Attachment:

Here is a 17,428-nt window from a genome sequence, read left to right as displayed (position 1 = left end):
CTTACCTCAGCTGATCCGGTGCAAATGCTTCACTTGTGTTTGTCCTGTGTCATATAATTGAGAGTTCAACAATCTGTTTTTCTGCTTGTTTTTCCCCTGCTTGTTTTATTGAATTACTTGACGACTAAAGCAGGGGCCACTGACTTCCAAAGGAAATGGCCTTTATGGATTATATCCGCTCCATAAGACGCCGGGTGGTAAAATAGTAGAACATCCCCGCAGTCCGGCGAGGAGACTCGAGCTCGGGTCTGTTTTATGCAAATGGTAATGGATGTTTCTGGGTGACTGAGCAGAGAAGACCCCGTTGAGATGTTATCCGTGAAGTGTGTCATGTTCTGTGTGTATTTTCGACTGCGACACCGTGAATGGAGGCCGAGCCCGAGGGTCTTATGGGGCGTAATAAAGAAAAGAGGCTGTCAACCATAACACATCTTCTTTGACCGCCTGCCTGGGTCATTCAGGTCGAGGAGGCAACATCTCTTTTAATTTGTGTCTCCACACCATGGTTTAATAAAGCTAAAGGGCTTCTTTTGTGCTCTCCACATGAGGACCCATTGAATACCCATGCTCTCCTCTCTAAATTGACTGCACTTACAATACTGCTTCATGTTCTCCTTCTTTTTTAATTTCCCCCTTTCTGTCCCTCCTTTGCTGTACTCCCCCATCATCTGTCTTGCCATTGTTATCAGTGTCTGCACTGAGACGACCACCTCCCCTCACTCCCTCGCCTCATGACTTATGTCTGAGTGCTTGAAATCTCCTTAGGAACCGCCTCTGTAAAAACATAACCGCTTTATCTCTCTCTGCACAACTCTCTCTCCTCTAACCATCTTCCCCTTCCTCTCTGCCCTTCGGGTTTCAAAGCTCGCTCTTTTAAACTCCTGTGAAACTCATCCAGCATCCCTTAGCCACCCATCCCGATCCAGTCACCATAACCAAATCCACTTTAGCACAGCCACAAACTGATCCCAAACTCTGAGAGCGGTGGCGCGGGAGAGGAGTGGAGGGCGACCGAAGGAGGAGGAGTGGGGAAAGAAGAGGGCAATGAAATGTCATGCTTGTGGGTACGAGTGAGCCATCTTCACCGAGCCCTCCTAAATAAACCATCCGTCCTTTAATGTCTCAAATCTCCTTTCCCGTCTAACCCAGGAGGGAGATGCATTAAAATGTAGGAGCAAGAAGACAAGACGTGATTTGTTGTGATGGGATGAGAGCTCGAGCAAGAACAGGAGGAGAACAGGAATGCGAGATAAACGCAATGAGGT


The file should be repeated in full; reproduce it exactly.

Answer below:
Here is a 17,428-nt window from a genome sequence, read left to right as displayed (position 1 = left end):
CTTACCTCAGCTGATCCGGTGCAAATGCTTCACTTGTGTTTGTCCTGTGTCATATAATTGAGAGTTCAACAATCTGTTTTTCTGCTTGTTTTTCCCCTGCTTGTTTTATTGAATTACTTGACGACTAAAGCAGGGGCCACTGACTTCCAAAGGAAATGGCCTTTATGGATTATATCCGCTCCATAAGACGCCGGGTGGTAAAATAGTAGAACATCCCCGCAGTCCGGCGAGGAGACTCGAGCTCGGGTCTGTTTTATGCAAATGGTAATGGATGTTTCTGGGTGACTGAGCAGAGAAGACCCCGTTGAGATGTTATCCGTGAAGTGTGTCATGTTCTGTGTGTATTTTCGACTGCGACACCGTGAATGGAGGCCGAGCCCGAGGGTCTTATGGGGCGTAATAAAGAAAAGAGGCTGTCAACCATAACACATCTTCTTTGACCGCCTGCCTGGGTCATTCAGGTCGAGGAGGCAACATCTCTTTTAATTTGTGTCTCCACACCATGGTTTAATAAAGCTAAAGGGCTTCTTTTGTGCTCTCCACATGAGGACCCATTGAATACCCATGCTCTCCTCTCTAAATTGACTGCACTTACAATACTGCTTCATGTTCTCCTTCTTTTTTAATTTCCCCCTTTCTGTCCCTCCTTTGCTGTACTCCCCCATCATCTGTCTTGCCATTGTTATCAGTGTCTGCACTGAGACGACCACCTCCCCTCACTCCCTCGCCTCATGACTTATGTCTGAGTGCTTGAAATCTCCTTAGGAACCGCCTCTGTAAAAACATAACCGCTTTATCTCTCTCTGCACAACTCTCTCTCCTCTAACCATCTTCCCCTTCCTCTCTGCCCTTCGGGTTTCAAAGCTCGCTCTTTTAAACTCCTGTGAAACTCATCCAGCATCCCTTAGCCACCCATCCCGATCCAGTCACCATAACCAAATCCACTTTAGCACAGCCACAAACTGATCCCAAACTCTGAGAGCGGTGGCGCGGGAGAGGAGTGGAGGGCGACCGAAGGAGGAGGAGTGGGGAAAGAAGAGGGCAATGAAATGTCATGCTTGTGGGTACGAGTGAGCCATCTTCACCGAGCCCTCCTAAATAAACCATCCGTCCTTTAATGTCTCAAATCTCCTTTCCCGTCTAACCCAGGAGGGAGATGCATTAAAATGTAGGAGCAAGAAGACAAGACGTGATTTGTTGTGATGGGATGAGAGCTCGAGCAAGAACAGGAGGAGAACAGGAATGCGAGATAAACGCAATGAGGT